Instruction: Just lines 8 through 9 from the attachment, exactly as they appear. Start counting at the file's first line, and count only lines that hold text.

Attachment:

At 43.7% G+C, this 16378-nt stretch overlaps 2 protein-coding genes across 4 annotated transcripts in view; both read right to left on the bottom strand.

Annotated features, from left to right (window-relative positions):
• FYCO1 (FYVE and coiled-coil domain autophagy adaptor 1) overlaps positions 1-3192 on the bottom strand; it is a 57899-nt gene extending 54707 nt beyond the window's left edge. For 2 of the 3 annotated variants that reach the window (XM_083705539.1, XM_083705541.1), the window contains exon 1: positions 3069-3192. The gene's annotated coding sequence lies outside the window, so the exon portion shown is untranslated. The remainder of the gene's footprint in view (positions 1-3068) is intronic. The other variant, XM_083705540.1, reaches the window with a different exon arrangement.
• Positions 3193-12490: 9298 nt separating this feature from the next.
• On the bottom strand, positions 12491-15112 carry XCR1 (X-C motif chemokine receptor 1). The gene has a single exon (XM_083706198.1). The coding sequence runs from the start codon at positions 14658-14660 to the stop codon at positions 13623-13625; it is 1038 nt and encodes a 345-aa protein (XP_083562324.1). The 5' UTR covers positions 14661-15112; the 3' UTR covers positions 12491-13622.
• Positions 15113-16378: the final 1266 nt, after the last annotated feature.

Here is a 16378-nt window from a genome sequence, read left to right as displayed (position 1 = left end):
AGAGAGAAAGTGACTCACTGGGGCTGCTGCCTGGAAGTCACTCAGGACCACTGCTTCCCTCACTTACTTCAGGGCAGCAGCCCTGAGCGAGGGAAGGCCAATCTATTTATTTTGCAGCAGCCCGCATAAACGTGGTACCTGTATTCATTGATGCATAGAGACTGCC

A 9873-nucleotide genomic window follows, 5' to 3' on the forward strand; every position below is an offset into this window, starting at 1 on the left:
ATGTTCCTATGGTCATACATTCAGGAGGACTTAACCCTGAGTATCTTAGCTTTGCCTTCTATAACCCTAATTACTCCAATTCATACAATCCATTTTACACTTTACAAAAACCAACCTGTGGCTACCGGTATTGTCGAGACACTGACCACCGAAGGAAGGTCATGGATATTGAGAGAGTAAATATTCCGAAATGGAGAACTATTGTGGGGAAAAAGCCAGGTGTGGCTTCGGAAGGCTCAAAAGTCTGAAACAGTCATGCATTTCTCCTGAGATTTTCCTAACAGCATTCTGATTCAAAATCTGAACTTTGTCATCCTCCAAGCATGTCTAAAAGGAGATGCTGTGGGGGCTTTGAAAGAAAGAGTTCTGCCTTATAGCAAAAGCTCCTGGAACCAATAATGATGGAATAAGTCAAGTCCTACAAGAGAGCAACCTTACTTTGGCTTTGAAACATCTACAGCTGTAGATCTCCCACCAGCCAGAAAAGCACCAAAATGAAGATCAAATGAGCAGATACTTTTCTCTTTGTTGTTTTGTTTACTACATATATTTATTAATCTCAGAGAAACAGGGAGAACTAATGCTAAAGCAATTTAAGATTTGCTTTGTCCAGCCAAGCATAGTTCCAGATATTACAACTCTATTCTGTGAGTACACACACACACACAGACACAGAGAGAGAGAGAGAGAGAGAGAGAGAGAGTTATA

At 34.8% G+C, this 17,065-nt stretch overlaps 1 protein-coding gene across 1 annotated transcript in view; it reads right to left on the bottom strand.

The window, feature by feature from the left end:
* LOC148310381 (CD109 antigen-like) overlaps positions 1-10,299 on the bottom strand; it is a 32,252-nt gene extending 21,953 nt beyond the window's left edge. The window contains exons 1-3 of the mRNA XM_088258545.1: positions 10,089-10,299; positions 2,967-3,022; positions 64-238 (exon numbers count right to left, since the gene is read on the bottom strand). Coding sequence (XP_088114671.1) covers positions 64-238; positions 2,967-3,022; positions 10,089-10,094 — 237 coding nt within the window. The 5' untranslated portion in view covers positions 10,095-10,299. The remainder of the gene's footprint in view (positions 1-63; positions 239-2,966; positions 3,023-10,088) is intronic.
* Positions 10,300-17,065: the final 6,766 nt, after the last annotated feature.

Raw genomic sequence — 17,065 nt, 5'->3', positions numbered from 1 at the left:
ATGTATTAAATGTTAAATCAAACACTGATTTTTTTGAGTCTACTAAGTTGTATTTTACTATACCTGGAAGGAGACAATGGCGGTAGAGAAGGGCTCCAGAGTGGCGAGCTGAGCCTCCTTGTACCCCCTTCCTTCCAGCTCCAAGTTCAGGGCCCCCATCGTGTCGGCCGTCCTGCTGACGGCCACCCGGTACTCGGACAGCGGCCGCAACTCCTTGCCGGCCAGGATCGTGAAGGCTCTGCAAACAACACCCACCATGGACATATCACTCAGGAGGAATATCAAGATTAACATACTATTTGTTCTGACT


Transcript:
AGAGAGAAAGTGACTCACTGGGGCTGCTGCCTGGAAGTCACTCAGGACCACTGCTTCCCTCACTTACTTCAGGGCAGCAGCCCTGAGCGAGGGAAGGCCAATCTATTTATTTTGCAGCAGCCCGCATAAACGTGGTACCTGTATTCATTGATGCATAGAGACTGCC

A 9873-nucleotide genomic window follows, 5' to 3' on the forward strand; every position below is an offset into this window, starting at 1 on the left: